Aka perform has more than one meaning.
That's my 2 cents, it merely takes $20M to implement.
Plus a lot more to operate the data centers needed to store and sync all that data around. For Mozilla to build that they'd have to find some way to pay for it. Given that people are generally not willing to pay monthly fees for that sort of service, advertising is the obvious option. But to make the advertising effective, it needs to be targeted, so...
I have a better idea: Just use Android, only write a drop in replacement for Play Services. Pull an Amazon, only invite other OEMs to the party so that they sell your devices, and no walled garden.
How would this be attractive to OEMs? Google already offers an extremely well-developed open ecosystem. Amazon wanted to have their own walled garden, but you're assuming there are OEMs that don't want to do that, but want to have a different ecosystem, and want it enough to be willing to accept smaller sales numbers. What would make them want to do that?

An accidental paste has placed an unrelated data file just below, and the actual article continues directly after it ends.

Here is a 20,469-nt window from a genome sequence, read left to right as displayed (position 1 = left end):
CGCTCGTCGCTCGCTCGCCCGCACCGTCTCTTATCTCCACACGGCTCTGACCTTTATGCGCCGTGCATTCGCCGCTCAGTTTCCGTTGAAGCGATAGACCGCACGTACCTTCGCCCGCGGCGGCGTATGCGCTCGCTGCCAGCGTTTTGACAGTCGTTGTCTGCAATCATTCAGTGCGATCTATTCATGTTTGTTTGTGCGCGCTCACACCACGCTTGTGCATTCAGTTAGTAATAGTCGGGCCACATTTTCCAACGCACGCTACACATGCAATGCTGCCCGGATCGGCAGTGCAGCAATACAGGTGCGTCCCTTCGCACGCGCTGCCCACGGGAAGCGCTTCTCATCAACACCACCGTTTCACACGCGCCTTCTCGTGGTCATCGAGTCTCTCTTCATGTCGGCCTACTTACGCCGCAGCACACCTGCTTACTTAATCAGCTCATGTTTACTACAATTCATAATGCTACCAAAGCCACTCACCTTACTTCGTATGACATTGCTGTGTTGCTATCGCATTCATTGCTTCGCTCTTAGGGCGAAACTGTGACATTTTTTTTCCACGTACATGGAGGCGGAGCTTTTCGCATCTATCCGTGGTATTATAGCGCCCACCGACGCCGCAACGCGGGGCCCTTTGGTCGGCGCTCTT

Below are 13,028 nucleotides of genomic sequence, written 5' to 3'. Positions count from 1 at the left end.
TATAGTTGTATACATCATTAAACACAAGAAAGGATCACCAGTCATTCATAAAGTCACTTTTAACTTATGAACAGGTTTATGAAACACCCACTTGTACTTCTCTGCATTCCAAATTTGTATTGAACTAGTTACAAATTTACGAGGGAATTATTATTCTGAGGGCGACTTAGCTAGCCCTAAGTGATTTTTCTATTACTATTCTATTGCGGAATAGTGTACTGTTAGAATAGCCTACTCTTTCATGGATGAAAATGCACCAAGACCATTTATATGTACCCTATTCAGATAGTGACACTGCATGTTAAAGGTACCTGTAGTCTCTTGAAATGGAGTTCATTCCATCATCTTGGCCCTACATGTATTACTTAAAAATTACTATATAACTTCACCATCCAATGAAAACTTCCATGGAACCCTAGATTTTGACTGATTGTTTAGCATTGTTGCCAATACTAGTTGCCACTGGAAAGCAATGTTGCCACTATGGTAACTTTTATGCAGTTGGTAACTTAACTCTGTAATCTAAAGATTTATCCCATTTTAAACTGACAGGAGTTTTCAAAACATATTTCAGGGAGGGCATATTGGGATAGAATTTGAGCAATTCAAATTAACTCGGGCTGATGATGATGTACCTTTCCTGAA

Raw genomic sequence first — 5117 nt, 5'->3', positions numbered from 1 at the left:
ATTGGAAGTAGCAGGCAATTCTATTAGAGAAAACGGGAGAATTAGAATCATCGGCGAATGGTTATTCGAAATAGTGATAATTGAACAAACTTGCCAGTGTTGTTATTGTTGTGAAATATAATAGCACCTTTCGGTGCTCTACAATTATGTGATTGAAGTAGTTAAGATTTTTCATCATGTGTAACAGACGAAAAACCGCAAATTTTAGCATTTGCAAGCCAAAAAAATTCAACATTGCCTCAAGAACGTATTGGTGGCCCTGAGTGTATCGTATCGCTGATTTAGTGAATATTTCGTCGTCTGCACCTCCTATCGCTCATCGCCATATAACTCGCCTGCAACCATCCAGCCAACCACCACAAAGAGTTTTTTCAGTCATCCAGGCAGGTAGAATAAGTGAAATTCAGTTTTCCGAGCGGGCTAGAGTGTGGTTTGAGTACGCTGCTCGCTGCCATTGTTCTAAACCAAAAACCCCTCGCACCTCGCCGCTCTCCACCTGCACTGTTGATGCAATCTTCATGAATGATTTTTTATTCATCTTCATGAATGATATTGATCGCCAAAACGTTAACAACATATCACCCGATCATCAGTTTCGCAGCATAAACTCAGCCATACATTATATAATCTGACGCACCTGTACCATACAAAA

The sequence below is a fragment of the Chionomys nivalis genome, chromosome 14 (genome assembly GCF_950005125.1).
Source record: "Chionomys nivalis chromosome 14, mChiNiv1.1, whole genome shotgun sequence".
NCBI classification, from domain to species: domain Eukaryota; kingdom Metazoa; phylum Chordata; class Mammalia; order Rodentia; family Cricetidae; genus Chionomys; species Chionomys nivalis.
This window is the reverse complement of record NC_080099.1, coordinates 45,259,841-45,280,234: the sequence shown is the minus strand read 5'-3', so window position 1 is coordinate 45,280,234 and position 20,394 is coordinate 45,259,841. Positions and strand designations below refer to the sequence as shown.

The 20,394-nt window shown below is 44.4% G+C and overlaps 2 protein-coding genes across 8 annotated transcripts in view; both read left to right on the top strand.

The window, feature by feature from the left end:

It's HIPAA, not HIPPA.
What could possibly go wrong?
Normally, the implication of that question is that there are a bunch of blindingly obvious problems which are being blithely overlooked.
So, what are they?
I think unrealistic portrayals of sex create bigger problems than those other examples you cite -- though they are problems. The reason I think that is that the other unrealistic portrayals don't affect core human relationships to the same degree. I hope I'm wrong, actually. We'll know in a generation or so.
One more point: I find your choice of example to be odd, because the US charges against Hamsa have nothing to do with speech; they're about kidnapping and conspiracy to commit murder. The UK's charges against Hamsa are largely speech-related.
Manning or Snowden would have been better examples.
Coding jobs can be easily outsourced to wherever the going rate for labor is cheapest. Google's "coder shortage" seems completely imaginary. They're an advertising company whose greatest trick was convincing the world they are a software company.
I'm a Google engineer, and both of these statements are incorrect.
Taking the second one first, Google is not an advertising company. It's a software engineering company whose primary products are most effectively monetized via advertising. Or, sometimes I think it might be more accurate to say that Google is a data center company, since building, operating and utilizing enormous data centers at extreme efficiency is Google's true core competency. If and when Google gets serious about competing with Amazon in that space Amazon will have a tough time keeping up.